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Conduct Outreach, Reduce Burdens and Expand Access
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Efforts to raise awareness about SNAP and provide application assistance can help ensure that low-income families have the resources to keep their children healthy and active.

Conduct Effective Outreach

The federal government reimburses agencies and nonprofit organizations for half of their expenses for approved outreach activities. An agreement between the state agency and the nonprofit organization must be included in a state SNAP Outreach Plan approved by USDA Food and Nutrition Services. While states are not required to create a SNAP Outreach Plan, it is strongly encouraged to help target resources toward low-income families and garner assistance from nonprofit organizations. The USDA offers SNAP Outreach Plan Guidance to help states develop effective outreach strategies.

Since the majority of eligible children participate in SNAP, organizations and agencies will want to strategically target outreach and assistance. States can use program data to identify underserved families with kids. For example, working with Share Our Strength, AARP and the state of Maryland, Benefits Data Trust used administrative data to identify individuals who were receiving heating assistance and Medicaid but not SNAP. They conducted targeted outreach and provided application support to increase the number of households with families and seniors enrolled in SNAP. State and organizations can also target communities that often have lower rates of participation, such as children of immigrant households.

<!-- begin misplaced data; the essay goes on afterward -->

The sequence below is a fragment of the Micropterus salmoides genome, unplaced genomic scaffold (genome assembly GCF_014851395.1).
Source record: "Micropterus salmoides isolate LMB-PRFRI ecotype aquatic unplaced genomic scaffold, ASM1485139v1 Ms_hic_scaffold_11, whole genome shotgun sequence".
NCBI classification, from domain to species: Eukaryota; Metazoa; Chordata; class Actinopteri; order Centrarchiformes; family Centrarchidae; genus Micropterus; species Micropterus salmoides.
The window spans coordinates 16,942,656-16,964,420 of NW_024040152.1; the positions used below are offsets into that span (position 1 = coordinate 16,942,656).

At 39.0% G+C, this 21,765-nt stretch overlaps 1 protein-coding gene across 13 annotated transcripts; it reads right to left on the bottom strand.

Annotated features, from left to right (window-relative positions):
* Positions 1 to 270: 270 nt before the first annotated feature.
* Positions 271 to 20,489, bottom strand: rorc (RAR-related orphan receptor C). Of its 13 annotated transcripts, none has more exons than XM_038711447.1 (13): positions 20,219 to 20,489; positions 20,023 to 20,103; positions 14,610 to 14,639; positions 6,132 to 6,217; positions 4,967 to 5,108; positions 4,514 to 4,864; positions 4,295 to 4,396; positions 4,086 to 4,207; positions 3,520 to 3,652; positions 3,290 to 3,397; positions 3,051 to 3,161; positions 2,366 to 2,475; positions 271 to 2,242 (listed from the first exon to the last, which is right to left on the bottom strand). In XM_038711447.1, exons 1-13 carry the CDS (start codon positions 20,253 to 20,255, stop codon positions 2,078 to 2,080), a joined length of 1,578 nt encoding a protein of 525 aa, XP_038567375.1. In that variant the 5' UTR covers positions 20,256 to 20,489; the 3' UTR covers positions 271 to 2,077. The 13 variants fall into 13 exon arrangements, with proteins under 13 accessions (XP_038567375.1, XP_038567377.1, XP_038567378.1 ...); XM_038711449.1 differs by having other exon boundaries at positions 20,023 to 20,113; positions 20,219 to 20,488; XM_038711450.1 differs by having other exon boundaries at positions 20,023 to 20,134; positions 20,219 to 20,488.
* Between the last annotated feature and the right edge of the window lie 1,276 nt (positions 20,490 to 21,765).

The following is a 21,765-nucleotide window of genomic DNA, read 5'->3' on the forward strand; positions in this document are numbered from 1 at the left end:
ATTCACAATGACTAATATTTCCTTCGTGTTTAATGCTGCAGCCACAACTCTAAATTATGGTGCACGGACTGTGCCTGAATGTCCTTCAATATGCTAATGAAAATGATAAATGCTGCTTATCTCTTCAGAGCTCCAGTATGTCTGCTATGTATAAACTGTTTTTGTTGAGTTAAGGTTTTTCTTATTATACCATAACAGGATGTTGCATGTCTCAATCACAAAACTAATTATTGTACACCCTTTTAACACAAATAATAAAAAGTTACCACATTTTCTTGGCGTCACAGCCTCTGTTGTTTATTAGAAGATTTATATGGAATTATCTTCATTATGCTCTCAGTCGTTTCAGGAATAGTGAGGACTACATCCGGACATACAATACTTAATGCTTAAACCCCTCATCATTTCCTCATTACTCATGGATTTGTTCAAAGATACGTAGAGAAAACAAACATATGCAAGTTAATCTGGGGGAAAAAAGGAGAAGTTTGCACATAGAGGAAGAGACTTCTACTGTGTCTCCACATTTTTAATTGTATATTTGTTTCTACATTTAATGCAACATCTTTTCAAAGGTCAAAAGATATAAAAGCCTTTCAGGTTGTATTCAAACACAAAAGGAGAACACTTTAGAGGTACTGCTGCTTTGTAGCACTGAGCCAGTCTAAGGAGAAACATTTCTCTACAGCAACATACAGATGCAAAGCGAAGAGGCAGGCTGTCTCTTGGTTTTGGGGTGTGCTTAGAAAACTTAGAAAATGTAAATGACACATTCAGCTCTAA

Reduce Administrative Burdens and Expand Program Access

States can adopt policies that will reduce paperwork for staff, minimize the burden on families and ensure that benefits are reaching people in need. For example, states can simplify reporting, implement document imaging and expand categorical eligibility for the program. See the USDA’s State Options Report for a summary of state policy and administrative options and to understand which options your state has already adopted.

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